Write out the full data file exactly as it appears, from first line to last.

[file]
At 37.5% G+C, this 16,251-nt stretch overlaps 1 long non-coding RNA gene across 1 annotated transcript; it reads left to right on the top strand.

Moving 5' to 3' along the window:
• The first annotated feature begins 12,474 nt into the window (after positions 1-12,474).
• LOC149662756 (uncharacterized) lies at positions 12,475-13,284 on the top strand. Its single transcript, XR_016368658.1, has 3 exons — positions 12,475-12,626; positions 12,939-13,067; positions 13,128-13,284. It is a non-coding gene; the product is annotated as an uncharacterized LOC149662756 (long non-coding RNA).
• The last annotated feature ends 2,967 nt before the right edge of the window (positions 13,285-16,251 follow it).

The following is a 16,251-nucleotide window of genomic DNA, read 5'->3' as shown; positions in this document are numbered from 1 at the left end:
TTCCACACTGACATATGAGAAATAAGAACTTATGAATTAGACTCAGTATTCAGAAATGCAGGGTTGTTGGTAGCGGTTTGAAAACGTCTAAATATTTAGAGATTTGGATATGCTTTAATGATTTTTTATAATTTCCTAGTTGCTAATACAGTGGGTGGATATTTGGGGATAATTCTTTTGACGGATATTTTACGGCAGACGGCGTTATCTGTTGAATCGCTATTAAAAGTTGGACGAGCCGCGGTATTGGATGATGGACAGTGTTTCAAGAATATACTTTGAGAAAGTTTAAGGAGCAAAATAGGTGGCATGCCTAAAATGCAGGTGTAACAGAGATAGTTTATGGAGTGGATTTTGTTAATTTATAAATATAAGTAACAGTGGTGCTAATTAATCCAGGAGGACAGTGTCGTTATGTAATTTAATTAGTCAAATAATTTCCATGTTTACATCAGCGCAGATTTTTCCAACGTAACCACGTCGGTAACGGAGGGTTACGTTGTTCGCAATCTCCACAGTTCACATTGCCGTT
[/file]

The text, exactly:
At 37.5% G+C, this 16,251-nt stretch overlaps 1 long non-coding RNA gene across 1 annotated transcript; it reads left to right on the top strand.

Moving 5' to 3' along the window:
• The first annotated feature begins 12,474 nt into the window (after positions 1-12,474).
• LOC149662756 (uncharacterized) lies at positions 12,475-13,284 on the top strand. Its single transcript, XR_016368658.1, has 3 exons — positions 12,475-12,626; positions 12,939-13,067; positions 13,128-13,284. It is a non-coding gene; the product is annotated as an uncharacterized LOC149662756 (long non-coding RNA).
• The last annotated feature ends 2,967 nt before the right edge of the window (positions 13,285-16,251 follow it).

The following is a 16,251-nucleotide window of genomic DNA, read 5'->3' as shown; positions in this document are numbered from 1 at the left end:
TTCCACACTGACATATGAGAAATAAGAACTTATGAATTAGACTCAGTATTCAGAAATGCAGGGTTGTTGGTAGCGGTTTGAAAACGTCTAAATATTTAGAGATTTGGATATGCTTTAATGATTTTTTATAATTTCCTAGTTGCTAATACAGTGGGTGGATATTTGGGGATAATTCTTTTGACGGATATTTTACGGCAGACGGCGTTATCTGTTGAATCGCTATTAAAAGTTGGACGAGCCGCGGTATTGGATGATGGACAGTGTTTCAAGAATATACTTTGAGAAAGTTTAAGGAGCAAAATAGGTGGCATGCCTAAAATGCAGGTGTAACAGAGATAGTTTATGGAGTGGATTTTGTTAATTTATAAATATAAGTAACAGTGGTGCTAATTAATCCAGGAGGACAGTGTCGTTATGTAATTTAATTAGTCAAATAATTTCCATGTTTACATCAGCGCAGATTTTTCCAACGTAACCACGTCGGTAACGGAGGGTTACGTTGTTCGCAATCTCCACAGTTCACATTGCCGTT